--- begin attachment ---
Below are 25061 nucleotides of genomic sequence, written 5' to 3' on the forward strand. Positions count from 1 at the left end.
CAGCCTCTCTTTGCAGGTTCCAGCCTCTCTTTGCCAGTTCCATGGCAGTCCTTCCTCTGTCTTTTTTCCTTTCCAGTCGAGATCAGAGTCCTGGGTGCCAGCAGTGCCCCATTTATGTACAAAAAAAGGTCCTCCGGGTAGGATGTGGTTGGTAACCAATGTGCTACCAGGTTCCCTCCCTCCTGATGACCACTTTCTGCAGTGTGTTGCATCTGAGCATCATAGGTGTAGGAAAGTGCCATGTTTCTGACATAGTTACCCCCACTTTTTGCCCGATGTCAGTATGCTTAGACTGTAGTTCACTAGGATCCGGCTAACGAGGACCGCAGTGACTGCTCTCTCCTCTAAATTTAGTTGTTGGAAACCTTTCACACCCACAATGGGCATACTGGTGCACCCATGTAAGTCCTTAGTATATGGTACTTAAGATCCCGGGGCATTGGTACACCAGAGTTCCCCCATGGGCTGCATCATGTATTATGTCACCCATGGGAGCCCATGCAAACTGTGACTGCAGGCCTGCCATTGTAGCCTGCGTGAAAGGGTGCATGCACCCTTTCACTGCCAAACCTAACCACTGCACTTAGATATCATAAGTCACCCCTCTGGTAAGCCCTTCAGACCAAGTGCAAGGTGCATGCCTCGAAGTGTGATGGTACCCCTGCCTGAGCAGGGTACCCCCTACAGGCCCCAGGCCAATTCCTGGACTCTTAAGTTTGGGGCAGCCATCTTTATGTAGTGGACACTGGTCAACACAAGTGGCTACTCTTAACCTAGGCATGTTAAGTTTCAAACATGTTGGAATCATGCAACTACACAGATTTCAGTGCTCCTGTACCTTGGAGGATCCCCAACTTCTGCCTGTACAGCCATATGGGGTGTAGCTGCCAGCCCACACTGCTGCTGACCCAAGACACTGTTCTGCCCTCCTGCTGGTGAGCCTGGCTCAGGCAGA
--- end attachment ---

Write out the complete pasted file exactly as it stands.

Below are 25061 nucleotides of genomic sequence, written 5' to 3' on the forward strand. Positions count from 1 at the left end.
CAGCCTCTCTTTGCAGGTTCCAGCCTCTCTTTGCCAGTTCCATGGCAGTCCTTCCTCTGTCTTTTTTCCTTTCCAGTCGAGATCAGAGTCCTGGGTGCCAGCAGTGCCCCATTTATGTACAAAAAAAGGTCCTCCGGGTAGGATGTGGTTGGTAACCAATGTGCTACCAGGTTCCCTCCCTCCTGATGACCACTTTCTGCAGTGTGTTGCATCTGAGCATCATAGGTGTAGGAAAGTGCCATGTTTCTGACATAGTTACCCCCACTTTTTGCCCGATGTCAGTATGCTTAGACTGTAGTTCACTAGGATCCGGCTAACGAGGACCGCAGTGACTGCTCTCTCCTCTAAATTTAGTTGTTGGAAACCTTTCACACCCACAATGGGCATACTGGTGCACCCATGTAAGTCCTTAGTATATGGTACTTAAGATCCCGGGGCATTGGTACACCAGAGTTCCCCCATGGGCTGCATCATGTATTATGTCACCCATGGGAGCCCATGCAAACTGTGACTGCAGGCCTGCCATTGTAGCCTGCGTGAAAGGGTGCATGCACCCTTTCACTGCCAAACCTAACCACTGCACTTAGATATCATAAGTCACCCCTCTGGTAAGCCCTTCAGACCAAGTGCAAGGTGCATGCCTCGAAGTGTGATGGTACCCCTGCCTGAGCAGGGTACCCCCTACAGGCCCCAGGCCAATTCCTGGACTCTTAAGTTTGGGGCAGCCATCTTTATGTAGTGGACACTGGTCAACACAAGTGGCTACTCTTAACCTAGGCATGTTAAGTTTCAAACATGTTGGAATCATGCAACTACACAGATTTCAGTGCTCCTGTACCTTGGAGGATCCCCAACTTCTGCCTGTACAGCCATATGGGGTGTAGCTGCCAGCCCACACTGCTGCTGACCCAAGACACTGTTCTGCCCTCCTGCTGGTGAGCCTGGCTCAGGCAGA